Saturday, June 01, 2013
Bad Ronald; Shield For Murder
Ed here: Two excellent posts I'd like to recommend--Jerry House on Jack Vance's brooding Bad Ronald (people forget--Vance won a novel Edgar in the early Sixties and Todd Mason on the undeservedly forgotten William P. McGivern.
Jerry House (scroll down): http://jerryshouseofeverything.blogspot.com/
:For my part, I'd like to recommend his 1973 suspense novel Bad Ronald, published under his full name, John Holbrook Vance. I read this book when it first came out and have never forgotten it. I don't think you will either. In my mind, the novel channels Vance's inner Robert Bloch. The story concentrates on a chilling and unbelievable premise that Vance turns into completely believable novel. Ronald, you see, lives his secret life in a secret room under the stairs in a house where the family that lives there has no idea they have him as a tenant. And Ronald, being Ronald, is not like the other children. In fact, Ronald can be very dangerous.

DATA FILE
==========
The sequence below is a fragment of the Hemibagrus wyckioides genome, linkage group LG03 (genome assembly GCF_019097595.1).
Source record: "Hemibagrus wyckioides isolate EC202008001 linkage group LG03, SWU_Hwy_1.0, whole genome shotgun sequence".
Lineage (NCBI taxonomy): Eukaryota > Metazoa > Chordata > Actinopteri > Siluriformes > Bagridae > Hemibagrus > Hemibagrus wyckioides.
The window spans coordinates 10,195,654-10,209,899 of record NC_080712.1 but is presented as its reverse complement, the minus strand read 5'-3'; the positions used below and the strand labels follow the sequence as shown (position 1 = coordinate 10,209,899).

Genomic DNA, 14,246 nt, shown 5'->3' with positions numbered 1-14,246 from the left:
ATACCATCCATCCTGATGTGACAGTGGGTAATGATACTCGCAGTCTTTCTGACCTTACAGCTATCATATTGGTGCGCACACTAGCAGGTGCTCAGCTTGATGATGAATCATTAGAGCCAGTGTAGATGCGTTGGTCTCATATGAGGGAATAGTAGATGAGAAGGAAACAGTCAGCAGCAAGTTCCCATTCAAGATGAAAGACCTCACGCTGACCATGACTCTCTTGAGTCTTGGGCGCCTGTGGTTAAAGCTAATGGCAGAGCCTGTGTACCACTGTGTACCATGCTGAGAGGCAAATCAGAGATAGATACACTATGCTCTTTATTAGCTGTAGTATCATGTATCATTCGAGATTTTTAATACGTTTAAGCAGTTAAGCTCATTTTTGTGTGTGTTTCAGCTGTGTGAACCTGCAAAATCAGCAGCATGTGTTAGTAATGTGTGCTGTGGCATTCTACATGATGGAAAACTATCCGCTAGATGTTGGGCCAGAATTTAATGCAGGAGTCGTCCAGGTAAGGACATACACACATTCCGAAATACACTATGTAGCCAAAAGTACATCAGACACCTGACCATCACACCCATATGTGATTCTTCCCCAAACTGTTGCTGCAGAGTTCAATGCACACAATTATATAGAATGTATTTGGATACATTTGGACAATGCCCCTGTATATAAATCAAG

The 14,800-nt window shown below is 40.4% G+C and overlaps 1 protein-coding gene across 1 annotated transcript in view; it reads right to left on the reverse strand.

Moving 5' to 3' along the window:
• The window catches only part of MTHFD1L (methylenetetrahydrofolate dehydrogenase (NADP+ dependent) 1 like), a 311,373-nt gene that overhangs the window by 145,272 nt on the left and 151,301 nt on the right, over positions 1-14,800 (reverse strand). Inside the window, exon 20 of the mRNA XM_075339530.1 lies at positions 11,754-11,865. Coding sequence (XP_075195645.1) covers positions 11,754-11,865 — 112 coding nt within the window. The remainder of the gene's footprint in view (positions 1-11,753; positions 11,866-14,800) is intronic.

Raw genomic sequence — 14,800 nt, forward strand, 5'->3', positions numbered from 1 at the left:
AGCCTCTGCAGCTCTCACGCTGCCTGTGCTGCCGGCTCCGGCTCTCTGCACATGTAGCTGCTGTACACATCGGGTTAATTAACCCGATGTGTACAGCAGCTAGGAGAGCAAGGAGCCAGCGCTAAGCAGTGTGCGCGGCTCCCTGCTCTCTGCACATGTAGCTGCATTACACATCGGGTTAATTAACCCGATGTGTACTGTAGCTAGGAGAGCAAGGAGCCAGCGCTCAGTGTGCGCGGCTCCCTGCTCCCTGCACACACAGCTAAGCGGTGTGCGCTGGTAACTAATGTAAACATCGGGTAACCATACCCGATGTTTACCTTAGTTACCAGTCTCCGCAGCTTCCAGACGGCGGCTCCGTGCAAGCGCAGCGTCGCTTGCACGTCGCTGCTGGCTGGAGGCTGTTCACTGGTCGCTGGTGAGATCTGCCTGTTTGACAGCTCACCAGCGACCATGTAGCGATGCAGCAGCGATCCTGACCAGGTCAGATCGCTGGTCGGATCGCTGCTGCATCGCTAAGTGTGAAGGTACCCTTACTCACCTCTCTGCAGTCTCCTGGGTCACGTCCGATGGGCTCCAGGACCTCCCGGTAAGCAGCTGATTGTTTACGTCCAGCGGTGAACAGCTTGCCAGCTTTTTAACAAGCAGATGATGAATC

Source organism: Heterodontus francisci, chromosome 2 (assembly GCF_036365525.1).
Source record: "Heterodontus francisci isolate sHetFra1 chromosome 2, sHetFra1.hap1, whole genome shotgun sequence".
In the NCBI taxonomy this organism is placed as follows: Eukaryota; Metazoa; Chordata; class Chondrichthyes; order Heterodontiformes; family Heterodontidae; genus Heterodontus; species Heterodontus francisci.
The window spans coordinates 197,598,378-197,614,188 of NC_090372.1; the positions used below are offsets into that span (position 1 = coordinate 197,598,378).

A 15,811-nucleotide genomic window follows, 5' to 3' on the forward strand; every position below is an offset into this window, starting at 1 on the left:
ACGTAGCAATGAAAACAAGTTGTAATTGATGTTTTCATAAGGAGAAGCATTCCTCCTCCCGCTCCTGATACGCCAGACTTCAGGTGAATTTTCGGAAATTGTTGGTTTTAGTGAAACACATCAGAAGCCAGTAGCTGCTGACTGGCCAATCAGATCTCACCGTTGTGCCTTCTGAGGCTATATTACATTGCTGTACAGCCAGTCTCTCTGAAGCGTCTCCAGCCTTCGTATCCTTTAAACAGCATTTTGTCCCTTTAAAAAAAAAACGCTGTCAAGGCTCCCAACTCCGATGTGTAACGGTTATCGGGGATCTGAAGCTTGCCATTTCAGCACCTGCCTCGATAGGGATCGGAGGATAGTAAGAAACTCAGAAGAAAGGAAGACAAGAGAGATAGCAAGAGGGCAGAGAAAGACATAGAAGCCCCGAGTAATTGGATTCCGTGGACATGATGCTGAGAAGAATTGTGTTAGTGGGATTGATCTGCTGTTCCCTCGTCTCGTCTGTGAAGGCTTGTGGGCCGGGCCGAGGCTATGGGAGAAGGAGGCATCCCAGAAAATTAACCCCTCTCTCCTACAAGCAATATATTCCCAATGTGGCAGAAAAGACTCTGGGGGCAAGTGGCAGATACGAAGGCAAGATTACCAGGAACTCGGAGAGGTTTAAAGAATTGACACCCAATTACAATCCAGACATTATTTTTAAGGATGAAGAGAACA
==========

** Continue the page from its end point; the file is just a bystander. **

"Donald Kennicott's blurb about how the corrupt cop at the heart of this story was the exception who proves the rule...whether that was a figleaf to deflect criticism or genuine concern...but it's a point McGivern himself makes from time to time in the story itself, though McGivern, already a veteran crime beat reporter on the Philadelphia Bulletin when he published this, also notes at least as fervently that police insularity...blind loyalty to each other in the face of perceived public disdain or hostility, is even more the engine of police corruption and abuse (that and the temptations driven by their license for violence, potentially dangerous work, and low pay). The novel version, published later in 1951, is not one of McGivern's most popular (I hadn't heard of it till just before receiving the Blue Book issue as a contest prize), and perhaps was puffed up from the novella, rather than the novel cut down to fit the magazine...there were two adaptations for a/v media, a 1951 Studio One adaptation on CBS-TV, and a 1954 film starring and co-directed by Edmond O'Brien (with Howard Koch); McGivern would use the title again for a Kojakscript in the 1970s."